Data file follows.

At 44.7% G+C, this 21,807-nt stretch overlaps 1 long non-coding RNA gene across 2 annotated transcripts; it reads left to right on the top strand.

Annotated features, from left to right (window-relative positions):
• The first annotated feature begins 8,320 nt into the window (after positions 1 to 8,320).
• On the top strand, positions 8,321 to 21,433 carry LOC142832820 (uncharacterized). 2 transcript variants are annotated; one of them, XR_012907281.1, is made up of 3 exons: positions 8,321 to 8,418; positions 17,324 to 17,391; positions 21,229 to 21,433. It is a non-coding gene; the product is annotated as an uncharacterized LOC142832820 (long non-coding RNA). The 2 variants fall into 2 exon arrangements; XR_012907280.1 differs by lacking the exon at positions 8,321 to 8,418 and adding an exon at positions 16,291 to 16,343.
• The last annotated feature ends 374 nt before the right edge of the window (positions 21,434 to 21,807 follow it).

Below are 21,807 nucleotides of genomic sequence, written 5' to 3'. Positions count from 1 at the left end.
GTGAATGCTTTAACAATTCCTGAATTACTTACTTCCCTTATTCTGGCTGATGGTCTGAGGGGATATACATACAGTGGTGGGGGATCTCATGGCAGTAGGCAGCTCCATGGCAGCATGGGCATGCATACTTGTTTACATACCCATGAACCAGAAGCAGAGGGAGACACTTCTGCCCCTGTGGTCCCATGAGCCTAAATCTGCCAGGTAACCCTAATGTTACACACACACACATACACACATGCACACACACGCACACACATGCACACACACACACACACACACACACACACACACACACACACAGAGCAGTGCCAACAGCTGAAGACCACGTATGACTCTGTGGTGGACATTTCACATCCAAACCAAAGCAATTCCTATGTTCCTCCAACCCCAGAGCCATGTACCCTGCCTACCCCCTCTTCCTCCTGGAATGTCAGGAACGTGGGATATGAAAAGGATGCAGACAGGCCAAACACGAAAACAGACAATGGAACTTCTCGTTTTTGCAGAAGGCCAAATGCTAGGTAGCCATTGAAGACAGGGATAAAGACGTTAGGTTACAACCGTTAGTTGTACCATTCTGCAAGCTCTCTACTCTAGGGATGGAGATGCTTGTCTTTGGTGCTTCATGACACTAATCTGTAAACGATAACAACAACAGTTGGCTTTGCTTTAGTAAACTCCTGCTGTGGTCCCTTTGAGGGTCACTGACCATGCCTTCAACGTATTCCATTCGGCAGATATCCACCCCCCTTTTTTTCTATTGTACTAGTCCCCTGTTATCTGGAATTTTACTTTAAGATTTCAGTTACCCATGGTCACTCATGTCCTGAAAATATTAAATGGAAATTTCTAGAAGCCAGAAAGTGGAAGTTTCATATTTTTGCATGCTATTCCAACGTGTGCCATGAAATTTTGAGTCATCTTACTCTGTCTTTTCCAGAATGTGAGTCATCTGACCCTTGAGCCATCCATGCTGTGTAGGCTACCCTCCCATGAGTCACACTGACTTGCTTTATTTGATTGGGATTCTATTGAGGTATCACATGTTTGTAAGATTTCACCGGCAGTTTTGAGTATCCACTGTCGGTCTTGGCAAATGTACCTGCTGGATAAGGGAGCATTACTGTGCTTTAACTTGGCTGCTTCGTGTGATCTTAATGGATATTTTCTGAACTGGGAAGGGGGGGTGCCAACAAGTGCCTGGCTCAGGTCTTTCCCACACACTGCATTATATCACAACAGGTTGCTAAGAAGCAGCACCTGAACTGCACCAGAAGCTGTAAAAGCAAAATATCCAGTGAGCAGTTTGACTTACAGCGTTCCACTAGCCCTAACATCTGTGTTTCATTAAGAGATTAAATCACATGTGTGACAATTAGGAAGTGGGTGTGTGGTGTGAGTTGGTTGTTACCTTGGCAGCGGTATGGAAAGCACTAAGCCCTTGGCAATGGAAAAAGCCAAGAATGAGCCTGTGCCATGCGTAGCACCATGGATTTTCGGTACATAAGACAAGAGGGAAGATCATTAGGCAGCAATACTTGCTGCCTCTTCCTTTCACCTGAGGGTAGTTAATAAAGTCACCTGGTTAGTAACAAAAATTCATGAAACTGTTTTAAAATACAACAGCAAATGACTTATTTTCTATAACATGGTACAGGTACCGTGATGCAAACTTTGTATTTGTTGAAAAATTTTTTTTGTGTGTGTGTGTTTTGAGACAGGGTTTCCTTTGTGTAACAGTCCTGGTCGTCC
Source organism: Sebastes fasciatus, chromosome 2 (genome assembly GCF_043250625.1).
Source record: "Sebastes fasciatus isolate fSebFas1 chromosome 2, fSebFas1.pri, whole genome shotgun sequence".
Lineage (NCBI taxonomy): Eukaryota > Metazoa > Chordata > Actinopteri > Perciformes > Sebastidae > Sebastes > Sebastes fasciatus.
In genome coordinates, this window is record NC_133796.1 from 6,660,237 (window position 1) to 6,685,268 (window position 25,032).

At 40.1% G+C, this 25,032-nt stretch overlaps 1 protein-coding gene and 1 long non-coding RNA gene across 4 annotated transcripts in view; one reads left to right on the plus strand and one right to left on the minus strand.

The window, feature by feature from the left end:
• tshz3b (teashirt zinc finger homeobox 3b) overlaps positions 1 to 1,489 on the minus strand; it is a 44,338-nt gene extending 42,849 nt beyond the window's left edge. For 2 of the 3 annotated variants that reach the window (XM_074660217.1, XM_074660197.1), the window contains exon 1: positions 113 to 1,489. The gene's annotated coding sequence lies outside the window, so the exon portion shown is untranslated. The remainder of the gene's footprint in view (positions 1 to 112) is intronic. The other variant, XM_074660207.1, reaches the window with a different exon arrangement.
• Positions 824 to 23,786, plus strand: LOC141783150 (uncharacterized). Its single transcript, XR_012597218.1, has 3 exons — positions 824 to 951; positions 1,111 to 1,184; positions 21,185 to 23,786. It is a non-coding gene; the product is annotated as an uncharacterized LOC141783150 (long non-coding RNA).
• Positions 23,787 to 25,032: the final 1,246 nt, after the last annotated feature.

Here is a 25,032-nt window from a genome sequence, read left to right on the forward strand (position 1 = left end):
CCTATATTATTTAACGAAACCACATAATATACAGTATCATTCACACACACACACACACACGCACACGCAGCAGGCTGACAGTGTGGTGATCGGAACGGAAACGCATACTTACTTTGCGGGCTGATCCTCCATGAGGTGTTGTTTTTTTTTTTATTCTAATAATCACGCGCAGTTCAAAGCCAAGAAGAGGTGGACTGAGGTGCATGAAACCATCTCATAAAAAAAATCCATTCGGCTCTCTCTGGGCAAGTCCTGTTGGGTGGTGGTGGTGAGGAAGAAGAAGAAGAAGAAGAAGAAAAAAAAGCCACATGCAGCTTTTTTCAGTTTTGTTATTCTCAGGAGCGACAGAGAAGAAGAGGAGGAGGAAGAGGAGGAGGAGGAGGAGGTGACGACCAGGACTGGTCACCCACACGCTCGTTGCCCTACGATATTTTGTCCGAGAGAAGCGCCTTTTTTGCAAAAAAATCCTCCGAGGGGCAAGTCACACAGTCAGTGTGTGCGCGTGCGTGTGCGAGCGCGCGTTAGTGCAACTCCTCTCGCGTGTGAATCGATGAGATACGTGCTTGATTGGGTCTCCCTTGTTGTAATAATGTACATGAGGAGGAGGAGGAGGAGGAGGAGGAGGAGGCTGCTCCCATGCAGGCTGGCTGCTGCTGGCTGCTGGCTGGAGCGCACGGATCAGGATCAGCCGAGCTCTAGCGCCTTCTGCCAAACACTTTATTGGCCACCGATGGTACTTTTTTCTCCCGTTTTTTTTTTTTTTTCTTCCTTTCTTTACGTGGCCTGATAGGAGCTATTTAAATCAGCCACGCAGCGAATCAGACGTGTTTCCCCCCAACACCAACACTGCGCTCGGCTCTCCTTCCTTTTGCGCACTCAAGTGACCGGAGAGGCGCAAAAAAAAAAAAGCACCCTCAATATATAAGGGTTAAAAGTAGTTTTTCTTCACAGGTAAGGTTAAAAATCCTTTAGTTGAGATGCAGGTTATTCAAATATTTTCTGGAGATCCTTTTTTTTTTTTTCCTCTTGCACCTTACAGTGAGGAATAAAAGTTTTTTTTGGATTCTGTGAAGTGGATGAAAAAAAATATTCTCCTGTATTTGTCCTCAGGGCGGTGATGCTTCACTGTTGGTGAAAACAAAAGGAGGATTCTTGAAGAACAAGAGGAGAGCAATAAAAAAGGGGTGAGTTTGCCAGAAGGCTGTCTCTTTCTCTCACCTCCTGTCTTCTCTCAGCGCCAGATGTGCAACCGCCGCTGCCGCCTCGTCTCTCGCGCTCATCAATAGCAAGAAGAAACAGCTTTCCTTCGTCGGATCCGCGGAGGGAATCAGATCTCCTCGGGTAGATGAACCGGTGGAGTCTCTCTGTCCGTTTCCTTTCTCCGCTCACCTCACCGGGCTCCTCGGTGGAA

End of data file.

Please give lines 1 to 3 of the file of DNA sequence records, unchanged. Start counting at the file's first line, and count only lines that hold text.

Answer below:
At 44.7% G+C, this 21,807-nt stretch overlaps 1 long non-coding RNA gene across 2 annotated transcripts; it reads left to right on the top strand.

Annotated features, from left to right (window-relative positions):
• The first annotated feature begins 8,320 nt into the window (after positions 1 to 8,320).